The West Midlands is gaining further funding of £3 million from the Government to help people who have health conditions get back into work.
The money will be used to extend the Thrive into Work programme, which is led by the West Midlands Combined Authority (WMCA) and recently helped its 600th person into employment. It is now hoped 1,750 people could benefit from the extended scheme.
The new grant will enable the WMCA to offer the support scheme in Birmingham, Coventry and Solihull, as well as in the Black Country where it is currently being funded to run until July.
Thrive into Work helps unemployed people who have mental or physical health conditions get back into the workplace. Unlike the current scheme being run in the Black Country, the extension of services will include people who are at risk of becoming homeless, have neuro-diverse conditions such as autism, or are in the criminal justice system. The additional £3m from the Government means the programme will now be funded until March 2022.
Andy Street, the Mayor of the West Midlands, said: “This new funding will enable Thrive at Work to be rolled out across all seven West Midlands local authorities across the WMCA area. This means that after already supporting more than 600 people to return to employment, we can now help even more people get into work at a time when so many are falling out of work due to the pandemic.
“I am pleased the Government has recognised the importance of the Thrive into Work scheme and we have been successful in lobbying and securing the funding we needed to expand the scheme.”
The £3.1m grant has come from the Government’s Work and Health Unit and will be delivered by the Department for Work and Pensions and the NHS.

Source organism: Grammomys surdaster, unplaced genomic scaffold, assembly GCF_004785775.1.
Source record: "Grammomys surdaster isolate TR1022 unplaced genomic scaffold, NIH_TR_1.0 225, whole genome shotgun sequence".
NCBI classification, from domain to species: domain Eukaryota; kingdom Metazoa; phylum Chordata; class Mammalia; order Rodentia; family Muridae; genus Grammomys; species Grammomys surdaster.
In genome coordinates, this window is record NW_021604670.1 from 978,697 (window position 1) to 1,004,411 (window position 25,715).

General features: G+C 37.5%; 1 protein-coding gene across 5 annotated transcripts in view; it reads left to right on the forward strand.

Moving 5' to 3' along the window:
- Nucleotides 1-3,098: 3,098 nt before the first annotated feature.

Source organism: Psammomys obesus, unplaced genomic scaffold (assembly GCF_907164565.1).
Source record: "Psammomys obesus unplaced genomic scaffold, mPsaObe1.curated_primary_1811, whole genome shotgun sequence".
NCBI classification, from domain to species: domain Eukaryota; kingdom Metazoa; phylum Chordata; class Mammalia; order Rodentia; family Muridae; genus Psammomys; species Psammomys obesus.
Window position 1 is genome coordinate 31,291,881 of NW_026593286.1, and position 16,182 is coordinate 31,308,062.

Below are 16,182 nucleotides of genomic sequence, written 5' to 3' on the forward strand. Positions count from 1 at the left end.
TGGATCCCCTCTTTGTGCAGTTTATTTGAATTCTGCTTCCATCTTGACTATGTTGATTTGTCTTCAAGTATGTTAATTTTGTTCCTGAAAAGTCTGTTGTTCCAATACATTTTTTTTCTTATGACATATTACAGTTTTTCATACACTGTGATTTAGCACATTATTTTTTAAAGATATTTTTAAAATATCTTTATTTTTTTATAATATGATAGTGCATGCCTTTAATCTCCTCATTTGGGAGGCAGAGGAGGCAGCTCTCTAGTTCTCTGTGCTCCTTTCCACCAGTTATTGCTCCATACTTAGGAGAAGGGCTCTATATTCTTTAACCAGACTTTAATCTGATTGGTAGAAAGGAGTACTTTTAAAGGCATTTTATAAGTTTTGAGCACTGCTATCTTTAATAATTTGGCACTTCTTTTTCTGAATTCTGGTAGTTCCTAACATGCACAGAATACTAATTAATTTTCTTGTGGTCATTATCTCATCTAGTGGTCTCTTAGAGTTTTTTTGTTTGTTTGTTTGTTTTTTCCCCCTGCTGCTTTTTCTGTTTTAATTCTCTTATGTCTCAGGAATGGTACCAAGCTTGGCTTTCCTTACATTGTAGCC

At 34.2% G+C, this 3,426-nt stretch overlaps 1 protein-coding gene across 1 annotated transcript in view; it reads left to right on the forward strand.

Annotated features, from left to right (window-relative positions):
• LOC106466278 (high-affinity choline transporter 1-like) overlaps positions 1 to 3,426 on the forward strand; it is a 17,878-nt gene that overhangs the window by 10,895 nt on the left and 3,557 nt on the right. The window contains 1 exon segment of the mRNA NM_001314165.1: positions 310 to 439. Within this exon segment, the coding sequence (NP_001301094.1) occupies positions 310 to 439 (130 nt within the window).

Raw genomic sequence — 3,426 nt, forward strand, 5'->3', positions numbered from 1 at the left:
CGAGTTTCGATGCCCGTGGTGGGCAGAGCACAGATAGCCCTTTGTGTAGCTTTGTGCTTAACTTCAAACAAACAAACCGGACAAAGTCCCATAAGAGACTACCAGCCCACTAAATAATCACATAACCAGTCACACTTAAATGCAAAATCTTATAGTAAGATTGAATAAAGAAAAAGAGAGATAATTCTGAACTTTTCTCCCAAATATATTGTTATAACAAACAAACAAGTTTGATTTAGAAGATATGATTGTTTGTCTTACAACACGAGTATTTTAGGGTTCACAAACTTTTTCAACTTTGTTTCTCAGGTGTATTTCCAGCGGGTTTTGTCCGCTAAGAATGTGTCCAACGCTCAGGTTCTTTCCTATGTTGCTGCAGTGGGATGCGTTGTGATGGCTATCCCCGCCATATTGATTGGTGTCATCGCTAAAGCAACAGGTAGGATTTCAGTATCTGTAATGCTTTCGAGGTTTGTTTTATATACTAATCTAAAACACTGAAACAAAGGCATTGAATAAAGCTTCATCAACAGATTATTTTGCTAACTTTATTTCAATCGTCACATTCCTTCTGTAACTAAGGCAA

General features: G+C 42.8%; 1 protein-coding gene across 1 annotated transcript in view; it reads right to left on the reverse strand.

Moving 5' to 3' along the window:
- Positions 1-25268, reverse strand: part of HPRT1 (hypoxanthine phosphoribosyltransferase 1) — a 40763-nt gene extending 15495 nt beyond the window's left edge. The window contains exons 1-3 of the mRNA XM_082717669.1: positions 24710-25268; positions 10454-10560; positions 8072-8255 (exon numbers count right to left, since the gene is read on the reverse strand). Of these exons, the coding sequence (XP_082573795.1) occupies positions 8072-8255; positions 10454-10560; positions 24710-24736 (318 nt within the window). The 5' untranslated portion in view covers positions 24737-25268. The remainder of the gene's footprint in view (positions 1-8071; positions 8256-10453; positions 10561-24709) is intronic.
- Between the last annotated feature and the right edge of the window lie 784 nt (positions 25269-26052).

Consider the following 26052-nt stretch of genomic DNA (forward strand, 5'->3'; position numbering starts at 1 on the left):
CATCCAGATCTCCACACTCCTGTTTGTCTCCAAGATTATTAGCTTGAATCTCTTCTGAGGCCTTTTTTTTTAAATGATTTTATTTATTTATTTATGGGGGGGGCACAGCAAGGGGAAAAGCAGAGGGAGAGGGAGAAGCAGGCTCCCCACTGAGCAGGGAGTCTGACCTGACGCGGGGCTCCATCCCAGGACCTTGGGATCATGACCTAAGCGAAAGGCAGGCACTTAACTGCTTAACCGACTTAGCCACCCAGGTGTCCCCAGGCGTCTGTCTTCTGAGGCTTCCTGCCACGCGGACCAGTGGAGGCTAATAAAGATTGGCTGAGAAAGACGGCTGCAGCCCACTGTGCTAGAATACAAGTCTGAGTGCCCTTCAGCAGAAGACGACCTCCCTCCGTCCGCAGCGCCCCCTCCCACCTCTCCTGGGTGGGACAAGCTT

Dr Mohit Mandiratta, a GP in the Black Country and West Birmingham, said: “I have seen first-hand the transformative difference that employment can make to a person’s overall health and wellbeing. It is really fantastic that this work can continue locally as a result of this new investment.”
Jonathan Fellows, Independent Chair of Healthier Futures Partnership, which commissions all mental health services in the Black Country and West Birmingham, added: “Lack of employment is one of the main predictors of a person’s healthy life expectancy and so it is key that we work together across all sectors to secure work opportunities for local people. If you have a long-term health condition, finding and retaining employment can be even harder. I’m delighted that this additional investment will now mean that many more people will get the support they need to make this achievable.”
The Thrive into Work trial was originally set up to test if support in primary care settings would help people with a health condition return to employment. It helped people with a variety of conditions including arthritis, cancer and depression. The trial was based on a tried and tested model called Independent Placement Support (IPS) which traditionally supports people with severe and enduring mental health difficulties to find work.
The scheme operates by creating support teams which include primary and community health teams, jobs support and health services. Employment specialists based in GP surgeries and other health and community settings across the region provide intensive guidance to help individuals find and apply for jobs and prepare for interviews.
Thrive into Work is currently provided by Black Country Healthcare NHS Foundation Trust to people living in Dudley and Walsall, and Prospects, which is part of Shaw Trust, delivers the service to people in Wolverhampton, Sandwell and West Birmingham.
Between June 2018 and October 2020, Thrive into Work helped more than 600 people back into work. Due to the success of the trial, the programme was originally extended to run until July 2021; however, the new grant means that has been extended to March 2022.